A new democracy -PM says coalition victory heralds ‘new paradigm’
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Prime Minister, Moses Nagamootoo
Prime Minister, Moses Nagamootoo

The election of the APNU+AFC coalition government to office in May 2015 marked the beginning of a “new democracy”, Prime Minister Moses Nagamootoo has said, referencing the separation of powers, a free press and the integrity of the judiciary.

In an interview with the Guyana Chronicle, Nagamootoo said the two years in office have seen a very marked and significant definition of the political landscape. “We have begun to see the contours of new democracy emerging,” said the Prime Minister as he reflected on the coalition’s two year journey as a government.
He pointed to what he termed several facets of life in Guyana as examples of the “new democracy” and made specific reference to the existence of parliamentary democracy, the doctrine of separation of powers, a free media and the integrity of the judiciary.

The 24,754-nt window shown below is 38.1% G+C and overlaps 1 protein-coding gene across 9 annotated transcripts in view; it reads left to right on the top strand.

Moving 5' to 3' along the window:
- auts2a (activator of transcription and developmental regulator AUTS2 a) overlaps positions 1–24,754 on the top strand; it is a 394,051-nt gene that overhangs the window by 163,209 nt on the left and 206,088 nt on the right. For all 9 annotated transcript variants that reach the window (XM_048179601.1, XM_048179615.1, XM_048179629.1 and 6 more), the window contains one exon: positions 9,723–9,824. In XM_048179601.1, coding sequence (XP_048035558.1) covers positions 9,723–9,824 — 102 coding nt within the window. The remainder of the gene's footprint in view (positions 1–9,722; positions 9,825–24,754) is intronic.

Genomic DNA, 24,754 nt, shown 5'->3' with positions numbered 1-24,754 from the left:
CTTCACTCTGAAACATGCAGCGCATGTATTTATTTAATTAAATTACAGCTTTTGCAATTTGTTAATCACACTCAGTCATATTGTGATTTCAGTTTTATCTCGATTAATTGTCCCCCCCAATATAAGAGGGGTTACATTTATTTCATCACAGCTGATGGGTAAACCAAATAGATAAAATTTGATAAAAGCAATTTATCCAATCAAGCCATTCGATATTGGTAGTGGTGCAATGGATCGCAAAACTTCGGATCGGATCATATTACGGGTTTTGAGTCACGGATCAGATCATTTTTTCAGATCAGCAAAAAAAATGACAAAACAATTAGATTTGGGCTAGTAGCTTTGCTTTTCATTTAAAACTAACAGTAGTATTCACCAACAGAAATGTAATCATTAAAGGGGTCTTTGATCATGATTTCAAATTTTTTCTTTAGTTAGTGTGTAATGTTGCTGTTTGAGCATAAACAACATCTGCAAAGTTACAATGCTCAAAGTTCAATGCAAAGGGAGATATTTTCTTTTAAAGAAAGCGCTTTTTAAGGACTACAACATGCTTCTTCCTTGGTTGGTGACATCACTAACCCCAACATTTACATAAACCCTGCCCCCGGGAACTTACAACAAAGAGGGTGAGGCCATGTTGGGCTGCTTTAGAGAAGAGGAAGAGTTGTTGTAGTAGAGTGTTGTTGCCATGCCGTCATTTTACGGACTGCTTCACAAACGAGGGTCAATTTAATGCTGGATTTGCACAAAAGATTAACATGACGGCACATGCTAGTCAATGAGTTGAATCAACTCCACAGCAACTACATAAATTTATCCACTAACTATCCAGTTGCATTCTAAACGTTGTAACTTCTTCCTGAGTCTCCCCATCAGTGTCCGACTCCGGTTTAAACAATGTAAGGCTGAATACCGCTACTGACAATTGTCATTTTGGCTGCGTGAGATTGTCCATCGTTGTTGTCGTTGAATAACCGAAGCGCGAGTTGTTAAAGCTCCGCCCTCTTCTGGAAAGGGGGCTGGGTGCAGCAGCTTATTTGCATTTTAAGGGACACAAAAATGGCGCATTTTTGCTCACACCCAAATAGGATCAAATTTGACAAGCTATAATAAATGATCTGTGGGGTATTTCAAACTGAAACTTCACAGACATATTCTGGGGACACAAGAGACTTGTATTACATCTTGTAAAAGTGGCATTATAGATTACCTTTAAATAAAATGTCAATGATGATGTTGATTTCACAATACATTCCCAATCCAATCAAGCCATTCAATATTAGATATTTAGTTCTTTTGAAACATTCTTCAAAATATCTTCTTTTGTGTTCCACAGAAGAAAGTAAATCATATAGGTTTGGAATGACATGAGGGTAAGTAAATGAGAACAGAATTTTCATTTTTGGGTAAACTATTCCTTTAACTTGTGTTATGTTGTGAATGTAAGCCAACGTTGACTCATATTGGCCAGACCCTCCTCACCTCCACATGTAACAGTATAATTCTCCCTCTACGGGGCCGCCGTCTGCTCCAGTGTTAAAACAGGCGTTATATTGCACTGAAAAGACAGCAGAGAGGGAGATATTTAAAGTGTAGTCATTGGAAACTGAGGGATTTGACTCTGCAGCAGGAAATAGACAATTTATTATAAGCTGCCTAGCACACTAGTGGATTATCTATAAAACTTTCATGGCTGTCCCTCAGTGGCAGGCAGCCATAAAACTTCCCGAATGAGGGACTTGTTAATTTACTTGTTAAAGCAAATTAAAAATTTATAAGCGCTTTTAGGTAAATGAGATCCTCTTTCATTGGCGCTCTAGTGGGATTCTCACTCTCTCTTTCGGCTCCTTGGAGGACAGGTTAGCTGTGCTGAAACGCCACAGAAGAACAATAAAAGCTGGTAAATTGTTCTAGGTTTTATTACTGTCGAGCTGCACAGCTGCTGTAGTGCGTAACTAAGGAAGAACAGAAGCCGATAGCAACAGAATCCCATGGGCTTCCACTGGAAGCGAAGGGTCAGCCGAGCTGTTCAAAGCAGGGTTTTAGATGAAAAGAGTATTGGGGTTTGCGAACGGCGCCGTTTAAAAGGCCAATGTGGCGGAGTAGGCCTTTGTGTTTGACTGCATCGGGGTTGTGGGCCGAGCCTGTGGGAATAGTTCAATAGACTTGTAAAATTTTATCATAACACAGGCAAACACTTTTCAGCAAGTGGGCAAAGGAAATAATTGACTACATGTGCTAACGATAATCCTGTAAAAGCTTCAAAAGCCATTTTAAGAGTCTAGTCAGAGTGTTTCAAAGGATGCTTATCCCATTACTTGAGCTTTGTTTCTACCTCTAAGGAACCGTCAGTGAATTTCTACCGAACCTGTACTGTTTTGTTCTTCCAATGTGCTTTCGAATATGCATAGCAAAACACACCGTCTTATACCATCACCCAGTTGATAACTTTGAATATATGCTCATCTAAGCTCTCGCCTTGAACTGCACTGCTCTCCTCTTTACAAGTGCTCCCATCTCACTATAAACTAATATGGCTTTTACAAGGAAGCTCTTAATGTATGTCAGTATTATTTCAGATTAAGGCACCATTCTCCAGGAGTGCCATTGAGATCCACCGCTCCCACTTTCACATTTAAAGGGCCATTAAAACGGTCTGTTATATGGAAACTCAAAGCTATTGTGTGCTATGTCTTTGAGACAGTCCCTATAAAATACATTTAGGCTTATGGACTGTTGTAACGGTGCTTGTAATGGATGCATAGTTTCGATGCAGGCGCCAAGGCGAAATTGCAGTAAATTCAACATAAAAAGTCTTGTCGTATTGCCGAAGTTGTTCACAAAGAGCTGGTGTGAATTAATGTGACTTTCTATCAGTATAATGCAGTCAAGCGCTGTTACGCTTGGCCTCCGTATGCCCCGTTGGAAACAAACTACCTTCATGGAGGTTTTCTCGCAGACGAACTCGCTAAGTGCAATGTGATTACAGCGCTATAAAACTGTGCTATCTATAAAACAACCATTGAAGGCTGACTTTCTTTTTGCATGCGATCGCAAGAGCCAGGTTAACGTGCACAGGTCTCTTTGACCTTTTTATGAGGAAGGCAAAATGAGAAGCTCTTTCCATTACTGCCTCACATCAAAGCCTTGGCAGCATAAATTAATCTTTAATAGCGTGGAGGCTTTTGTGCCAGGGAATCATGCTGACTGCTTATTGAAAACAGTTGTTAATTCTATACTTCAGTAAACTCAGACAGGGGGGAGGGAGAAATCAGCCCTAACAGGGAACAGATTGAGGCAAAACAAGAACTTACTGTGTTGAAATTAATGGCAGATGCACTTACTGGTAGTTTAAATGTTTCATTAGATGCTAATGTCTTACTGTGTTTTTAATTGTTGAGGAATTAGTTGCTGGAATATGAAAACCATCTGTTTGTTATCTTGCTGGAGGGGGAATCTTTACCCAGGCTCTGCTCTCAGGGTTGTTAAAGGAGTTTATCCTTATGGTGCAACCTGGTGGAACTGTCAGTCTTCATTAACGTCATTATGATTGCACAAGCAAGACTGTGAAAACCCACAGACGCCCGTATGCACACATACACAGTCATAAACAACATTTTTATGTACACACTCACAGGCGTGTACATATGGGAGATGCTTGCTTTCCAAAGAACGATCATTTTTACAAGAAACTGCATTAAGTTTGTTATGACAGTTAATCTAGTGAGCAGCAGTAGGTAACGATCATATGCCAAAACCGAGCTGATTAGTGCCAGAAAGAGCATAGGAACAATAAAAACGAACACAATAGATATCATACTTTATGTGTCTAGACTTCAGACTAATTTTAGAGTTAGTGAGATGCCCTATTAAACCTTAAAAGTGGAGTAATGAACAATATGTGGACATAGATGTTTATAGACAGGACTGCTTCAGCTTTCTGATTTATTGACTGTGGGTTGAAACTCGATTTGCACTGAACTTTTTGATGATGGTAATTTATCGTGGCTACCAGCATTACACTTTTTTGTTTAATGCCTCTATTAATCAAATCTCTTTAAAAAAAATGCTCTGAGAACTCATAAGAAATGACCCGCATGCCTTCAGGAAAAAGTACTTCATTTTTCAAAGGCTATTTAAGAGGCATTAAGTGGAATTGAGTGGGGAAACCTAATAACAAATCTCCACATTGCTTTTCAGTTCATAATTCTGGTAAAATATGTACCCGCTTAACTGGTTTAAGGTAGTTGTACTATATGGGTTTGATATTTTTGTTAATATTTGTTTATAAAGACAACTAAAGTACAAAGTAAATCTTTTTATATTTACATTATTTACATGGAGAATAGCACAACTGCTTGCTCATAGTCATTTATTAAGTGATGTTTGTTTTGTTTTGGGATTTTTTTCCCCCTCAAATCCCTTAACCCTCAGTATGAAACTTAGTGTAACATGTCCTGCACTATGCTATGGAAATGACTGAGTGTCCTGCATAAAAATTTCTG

“To have achieved definition of a new democracy in two years cannot be measured in financial value,” said Nagamootoo a former People’s Progressive Party Civic (PPP-C) executive, who joined the Alliance For Change in 2006 that later teamed up with APNU to oust the Donald Ramotar-led administration.

Failed state
Moreover, the Prime Minister said measures by his administration to curb illicit activities here have been the bedrock of success. He said institutional as well as legal measures to combat what he described as an “almost failed state” when the coalition took office have brought about a higher level of accountability here.